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Posts Tagged ‘FOLFOX’


Earning my day

March 8, 2013

SSince my prognosis, I have been back on chemotherapy.  So far I have completed three treatment cycles using Avastin and a regiment of three chemo drugs referred to as FOLFOX.  That makes four chemo drugs I take each cycle or session.

Among the chemo drugs is Oxalyplatin, a platinum-based drug which, ironically, I am allergic to.  Yup, it gives me hives.  In 2008, I took this drug as part of a study and ended up in the emergency room.  You might have guessed I must be scraping the bottom of the barrel to take something that I am allergic too.  Yes, that’s right, Oxalyplatin is my last hope due to the DNA structure of my cancer.  Cancer patients most often don’t have many choices when it comes to their treatment and in my case it is a matter of: take it or die.  However, to minimize the risk of allergies, I load up on steroids and antihistamine the day before of my treatment.  What a life, I hate cancer.

I think I am responding to my treatment; my feet are no longer swollen, my abdomen is relatively smaller, and my tumor count is down.  Last week I had a paracentesis done, or removal of fluids from the peritoneal cavity in the abdomen, and they got 1.1 liters of water.  These are good signs but I hesitate to be optimistic.  My enthusiasm is tempered because I know it is temporary.  I know I should be thankful but this is hard for me.  The fleeting nature of my predicament is real and in the moment.

Normal people don’t have to do anything so they can have another tomorrow.  They are healthy and in all likelihood tomorrow awaits them with open arms.  It is a given, until they have a wakeup call.  For me,  I have to earn each day given to me by having chemo treatments, I bear the pains of its side-effects, and do it all over again…and again until my body can take it.

Once I have earn my day or week, I get busy; I prioritize which task is most important.  Not all things are important.  Often on top of the list is my family, then perhaps friends, colleagues, etc. and then I think of ways on how to give back or make a difference to them.  I had just earn my day or week and I am not going to waste it.  After all the sufferings from chemo, each day must have a meaning: that’s how I decide.  I often make it simple by calling, texting, email, etc., but the point is I make it a point to acknowledge them to say that they made a difference in my life.

This blog has made my life fuller.  It started out as a journal of my marathon adventures, now it is providing you front-row seat to my roller coaster cancer ride. Keep this in mind, earn the day given and spend it with meaning … you are better off than me.

Cheers.

P.S. A family friend, AnnieG, came in from Florida for a visit.  She is cooking me lots of my favorites dishes.  Thanks, Annie.  Another shout out and a big thank you to my dear friend Mary AnnG from Connecticut for giving me my own DVD copy of Downton Abbey.  Double cheers.

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Chemo pills: Done.

October 14, 2012

Basel, Switzerland.

nother milestone done, this time in the cancer world. I completed the chemo pills regiment, my oncologist prescribed to me while here in Basel, with few side-effects. I started taking it a day after doing Berlin (no rest for the weary). It was one of the conditions of my extended travel. Oh well.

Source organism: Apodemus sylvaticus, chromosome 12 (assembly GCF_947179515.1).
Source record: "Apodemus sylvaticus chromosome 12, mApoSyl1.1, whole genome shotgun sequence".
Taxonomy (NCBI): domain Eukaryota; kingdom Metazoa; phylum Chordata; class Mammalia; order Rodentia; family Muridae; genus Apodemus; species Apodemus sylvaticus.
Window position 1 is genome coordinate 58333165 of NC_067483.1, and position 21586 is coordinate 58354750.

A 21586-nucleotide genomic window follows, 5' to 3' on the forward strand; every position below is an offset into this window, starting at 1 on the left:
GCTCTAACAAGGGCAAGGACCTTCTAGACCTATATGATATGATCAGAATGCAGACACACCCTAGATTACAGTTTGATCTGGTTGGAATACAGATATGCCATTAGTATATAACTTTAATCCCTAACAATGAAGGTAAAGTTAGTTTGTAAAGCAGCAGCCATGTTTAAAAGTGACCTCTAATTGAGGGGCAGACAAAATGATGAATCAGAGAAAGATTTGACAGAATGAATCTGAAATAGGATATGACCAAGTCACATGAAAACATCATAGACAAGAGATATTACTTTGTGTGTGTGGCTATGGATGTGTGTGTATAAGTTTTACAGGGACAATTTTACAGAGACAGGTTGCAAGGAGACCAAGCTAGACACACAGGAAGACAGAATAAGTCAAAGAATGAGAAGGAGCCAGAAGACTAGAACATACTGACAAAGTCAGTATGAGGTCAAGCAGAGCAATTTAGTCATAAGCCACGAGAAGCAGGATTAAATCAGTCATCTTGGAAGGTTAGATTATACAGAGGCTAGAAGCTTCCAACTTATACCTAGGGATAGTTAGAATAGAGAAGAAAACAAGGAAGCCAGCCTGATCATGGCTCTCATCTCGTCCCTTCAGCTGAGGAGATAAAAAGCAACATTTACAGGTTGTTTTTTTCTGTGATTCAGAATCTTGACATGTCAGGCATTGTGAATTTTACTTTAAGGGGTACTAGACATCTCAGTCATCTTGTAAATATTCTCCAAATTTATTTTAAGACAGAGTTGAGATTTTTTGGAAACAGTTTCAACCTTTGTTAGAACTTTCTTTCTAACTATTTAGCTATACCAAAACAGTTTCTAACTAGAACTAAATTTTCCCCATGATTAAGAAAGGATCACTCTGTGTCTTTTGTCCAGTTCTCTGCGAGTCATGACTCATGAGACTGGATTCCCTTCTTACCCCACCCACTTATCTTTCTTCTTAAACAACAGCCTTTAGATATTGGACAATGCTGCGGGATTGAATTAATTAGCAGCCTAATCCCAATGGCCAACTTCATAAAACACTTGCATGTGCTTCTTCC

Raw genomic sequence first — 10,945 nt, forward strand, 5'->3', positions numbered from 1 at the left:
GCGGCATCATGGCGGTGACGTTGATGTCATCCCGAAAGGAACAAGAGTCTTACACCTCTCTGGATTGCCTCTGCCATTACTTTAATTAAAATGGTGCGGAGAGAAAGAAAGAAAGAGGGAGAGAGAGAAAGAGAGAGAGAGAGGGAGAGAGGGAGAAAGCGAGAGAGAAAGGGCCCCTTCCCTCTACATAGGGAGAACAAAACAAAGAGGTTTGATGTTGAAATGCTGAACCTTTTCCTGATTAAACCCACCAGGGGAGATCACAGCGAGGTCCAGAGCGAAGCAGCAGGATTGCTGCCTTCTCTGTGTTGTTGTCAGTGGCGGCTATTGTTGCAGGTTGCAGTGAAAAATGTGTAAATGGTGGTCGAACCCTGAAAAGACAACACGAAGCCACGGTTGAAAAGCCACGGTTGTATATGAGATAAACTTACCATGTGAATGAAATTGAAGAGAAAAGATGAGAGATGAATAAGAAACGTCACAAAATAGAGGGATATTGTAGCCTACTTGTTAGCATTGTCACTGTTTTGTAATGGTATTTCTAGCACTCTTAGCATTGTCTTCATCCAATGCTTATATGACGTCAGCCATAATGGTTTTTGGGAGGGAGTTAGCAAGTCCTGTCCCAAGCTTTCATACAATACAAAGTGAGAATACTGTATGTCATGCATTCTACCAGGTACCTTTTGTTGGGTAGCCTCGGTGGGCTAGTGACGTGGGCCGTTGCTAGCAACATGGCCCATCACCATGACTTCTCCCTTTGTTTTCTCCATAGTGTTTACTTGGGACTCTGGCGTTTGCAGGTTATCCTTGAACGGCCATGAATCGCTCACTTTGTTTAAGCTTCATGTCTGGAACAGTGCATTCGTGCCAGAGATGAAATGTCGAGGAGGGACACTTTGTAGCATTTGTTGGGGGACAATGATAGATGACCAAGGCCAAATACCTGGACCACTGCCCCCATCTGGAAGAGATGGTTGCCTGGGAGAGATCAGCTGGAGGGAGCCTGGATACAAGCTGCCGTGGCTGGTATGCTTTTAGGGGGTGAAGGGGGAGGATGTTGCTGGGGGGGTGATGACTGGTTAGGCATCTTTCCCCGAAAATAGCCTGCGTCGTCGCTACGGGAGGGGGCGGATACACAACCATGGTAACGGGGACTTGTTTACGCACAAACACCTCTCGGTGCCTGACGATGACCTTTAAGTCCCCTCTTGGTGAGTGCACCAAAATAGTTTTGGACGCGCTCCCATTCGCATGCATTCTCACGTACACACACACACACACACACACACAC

I can never get very far from cancer reality but I am still very thankful for the blessings I have. I have learned that it does not matter where you are; in Manila, Basel, NY, or Chicago, it is about the people you meet along the way. Each day and each place provides an opportunity to learn, interact, and deepen relationships with people. Here in Switzerland, my wife and I had that chance of renewing friendships with JimmyB from Geneva and establishing new ones with JanetG from Zurich.

Relationships brings new meaning to a favorite dish or a new place. The sculptures and tourist spots of Geneva are meaningless when compared to the home-made lunch prepared by Jimmy. Rhine Falls may just be a waterfall outside of Zurich but when shared with Janet its significance is memorable.

People tell me they are inspired by my journey but the irony is I get my motivation from you. I get energize when I am out and intoxicated with life.  It is true what Forrest Gump said ‘life is a box of chocolates you will never know what you get until you open it.’ It makes me look forward to the next time I melt into the warm kindness friends and people, and I respond with great blessing.

Another week here in Basel and I go home. What awaits be back home is my family….and my oncologist. I go back on full chemo treatment on October 23 with a different regiment, stronger one: Oxaliplatin with a new drug called Zaltrap. The former is a platinum based chemo drug that I had an allergic reaction to and it makes me sensitive to cold things: I had to wear gloves when getting things from the refrigerator or not go there at all. The plan is to load me up with steriods and antihistamine before introducing Oxaliplatin with a slower rate of infusion at the hospital. After the hospital, I bring home my portable infusion pump for more chemo that usually last for 2-days or until I empty the bag. I get a week to recover and do it again to complete 12 cycles of this regiment.  I am not exactly excited about going back to full chemo treatment. I hate it and its crippling side-effects, but I need to do this to see you again…or for the chance to run the NYC marathon next year.

This is when I say ‘life is like a marathon, you will never know how you will finish until you stand at the starting line.’

Cheers.

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